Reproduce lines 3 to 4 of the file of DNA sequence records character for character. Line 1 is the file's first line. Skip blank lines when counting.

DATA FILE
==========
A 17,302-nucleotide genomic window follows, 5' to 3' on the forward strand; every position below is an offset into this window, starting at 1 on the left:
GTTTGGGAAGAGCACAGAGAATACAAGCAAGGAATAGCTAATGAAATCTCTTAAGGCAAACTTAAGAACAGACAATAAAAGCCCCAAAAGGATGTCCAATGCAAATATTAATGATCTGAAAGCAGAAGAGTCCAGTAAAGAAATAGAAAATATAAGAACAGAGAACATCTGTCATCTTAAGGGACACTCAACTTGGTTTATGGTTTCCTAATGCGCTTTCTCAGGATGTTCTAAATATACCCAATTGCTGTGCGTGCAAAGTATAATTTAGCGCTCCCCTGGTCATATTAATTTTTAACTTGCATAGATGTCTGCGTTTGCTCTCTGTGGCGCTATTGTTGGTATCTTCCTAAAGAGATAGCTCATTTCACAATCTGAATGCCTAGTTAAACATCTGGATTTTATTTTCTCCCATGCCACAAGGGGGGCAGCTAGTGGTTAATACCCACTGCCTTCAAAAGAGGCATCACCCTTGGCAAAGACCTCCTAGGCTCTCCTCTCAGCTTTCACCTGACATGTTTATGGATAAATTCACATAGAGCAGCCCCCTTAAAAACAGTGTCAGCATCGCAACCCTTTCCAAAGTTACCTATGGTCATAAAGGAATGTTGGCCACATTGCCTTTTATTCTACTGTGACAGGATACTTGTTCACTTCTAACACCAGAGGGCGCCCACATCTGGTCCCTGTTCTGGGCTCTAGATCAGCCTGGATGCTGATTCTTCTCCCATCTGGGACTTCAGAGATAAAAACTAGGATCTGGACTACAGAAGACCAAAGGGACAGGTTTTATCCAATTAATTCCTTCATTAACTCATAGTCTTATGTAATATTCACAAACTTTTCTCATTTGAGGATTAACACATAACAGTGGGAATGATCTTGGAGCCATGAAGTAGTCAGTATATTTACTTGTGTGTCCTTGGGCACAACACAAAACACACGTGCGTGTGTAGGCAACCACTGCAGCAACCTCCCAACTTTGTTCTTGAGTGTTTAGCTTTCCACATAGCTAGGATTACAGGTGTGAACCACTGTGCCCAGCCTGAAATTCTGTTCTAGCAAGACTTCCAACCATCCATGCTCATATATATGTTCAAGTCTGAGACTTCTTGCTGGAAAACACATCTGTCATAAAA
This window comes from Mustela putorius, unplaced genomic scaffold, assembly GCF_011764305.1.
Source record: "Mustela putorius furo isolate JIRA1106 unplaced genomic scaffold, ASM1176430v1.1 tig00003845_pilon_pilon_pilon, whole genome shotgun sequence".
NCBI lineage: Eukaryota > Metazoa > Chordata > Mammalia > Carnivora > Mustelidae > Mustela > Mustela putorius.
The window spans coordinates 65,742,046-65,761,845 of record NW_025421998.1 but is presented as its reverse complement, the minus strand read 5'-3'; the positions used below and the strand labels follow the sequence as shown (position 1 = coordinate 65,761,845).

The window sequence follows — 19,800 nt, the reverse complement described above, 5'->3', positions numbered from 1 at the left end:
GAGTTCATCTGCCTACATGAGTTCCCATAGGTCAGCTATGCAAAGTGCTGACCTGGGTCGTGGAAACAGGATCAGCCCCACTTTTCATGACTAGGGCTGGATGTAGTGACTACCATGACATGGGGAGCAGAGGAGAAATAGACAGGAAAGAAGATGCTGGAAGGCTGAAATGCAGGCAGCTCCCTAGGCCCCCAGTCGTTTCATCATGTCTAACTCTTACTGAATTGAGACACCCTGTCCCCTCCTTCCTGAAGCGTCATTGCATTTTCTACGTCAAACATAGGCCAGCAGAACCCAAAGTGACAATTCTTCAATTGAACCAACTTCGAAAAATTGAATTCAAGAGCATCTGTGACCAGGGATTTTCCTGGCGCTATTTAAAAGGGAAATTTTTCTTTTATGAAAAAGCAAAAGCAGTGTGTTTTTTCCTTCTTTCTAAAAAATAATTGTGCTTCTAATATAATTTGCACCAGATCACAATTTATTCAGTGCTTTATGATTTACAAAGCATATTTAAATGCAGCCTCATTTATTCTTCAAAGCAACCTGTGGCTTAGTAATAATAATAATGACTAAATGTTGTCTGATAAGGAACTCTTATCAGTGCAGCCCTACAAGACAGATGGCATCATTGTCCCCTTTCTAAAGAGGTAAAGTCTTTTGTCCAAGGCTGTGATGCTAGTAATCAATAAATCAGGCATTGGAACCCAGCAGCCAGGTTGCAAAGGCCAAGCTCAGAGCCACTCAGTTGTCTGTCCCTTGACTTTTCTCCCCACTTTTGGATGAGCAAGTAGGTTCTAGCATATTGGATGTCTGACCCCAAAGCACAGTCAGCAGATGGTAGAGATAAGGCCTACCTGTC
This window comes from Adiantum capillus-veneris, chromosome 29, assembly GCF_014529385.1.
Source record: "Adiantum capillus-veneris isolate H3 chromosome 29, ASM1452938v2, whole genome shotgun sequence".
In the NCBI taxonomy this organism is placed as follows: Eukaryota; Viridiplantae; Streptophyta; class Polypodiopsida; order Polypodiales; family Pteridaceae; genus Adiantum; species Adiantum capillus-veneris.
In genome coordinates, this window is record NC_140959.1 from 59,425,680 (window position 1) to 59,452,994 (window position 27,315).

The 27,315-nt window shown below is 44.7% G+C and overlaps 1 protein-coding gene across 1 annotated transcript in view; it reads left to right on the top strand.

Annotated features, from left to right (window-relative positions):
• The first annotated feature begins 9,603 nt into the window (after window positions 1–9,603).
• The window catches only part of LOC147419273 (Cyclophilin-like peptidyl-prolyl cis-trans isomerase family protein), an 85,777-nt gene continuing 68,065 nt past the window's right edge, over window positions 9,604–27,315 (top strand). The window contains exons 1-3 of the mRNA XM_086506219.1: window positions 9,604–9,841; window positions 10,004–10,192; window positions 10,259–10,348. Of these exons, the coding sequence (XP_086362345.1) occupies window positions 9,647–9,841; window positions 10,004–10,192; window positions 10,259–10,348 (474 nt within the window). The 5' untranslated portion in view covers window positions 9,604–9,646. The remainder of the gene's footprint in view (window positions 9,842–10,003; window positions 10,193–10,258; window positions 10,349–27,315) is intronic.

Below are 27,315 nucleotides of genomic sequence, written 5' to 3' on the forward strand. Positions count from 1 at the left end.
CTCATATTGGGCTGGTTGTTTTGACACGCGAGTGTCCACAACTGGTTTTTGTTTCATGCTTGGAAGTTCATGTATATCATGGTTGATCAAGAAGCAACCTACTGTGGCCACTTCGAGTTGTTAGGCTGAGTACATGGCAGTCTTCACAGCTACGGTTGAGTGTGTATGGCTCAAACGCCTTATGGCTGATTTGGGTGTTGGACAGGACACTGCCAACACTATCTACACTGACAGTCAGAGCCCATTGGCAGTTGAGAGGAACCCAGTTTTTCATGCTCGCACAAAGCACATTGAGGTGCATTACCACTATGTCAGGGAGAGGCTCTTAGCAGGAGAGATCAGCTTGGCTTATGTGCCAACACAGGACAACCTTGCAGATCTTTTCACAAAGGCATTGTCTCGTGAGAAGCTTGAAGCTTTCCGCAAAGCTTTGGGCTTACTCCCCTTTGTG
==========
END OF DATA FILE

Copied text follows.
This window comes from Mustela putorius, unplaced genomic scaffold, assembly GCF_011764305.1.
Source record: "Mustela putorius furo isolate JIRA1106 unplaced genomic scaffold, ASM1176430v1.1 tig00003845_pilon_pilon_pilon, whole genome shotgun sequence".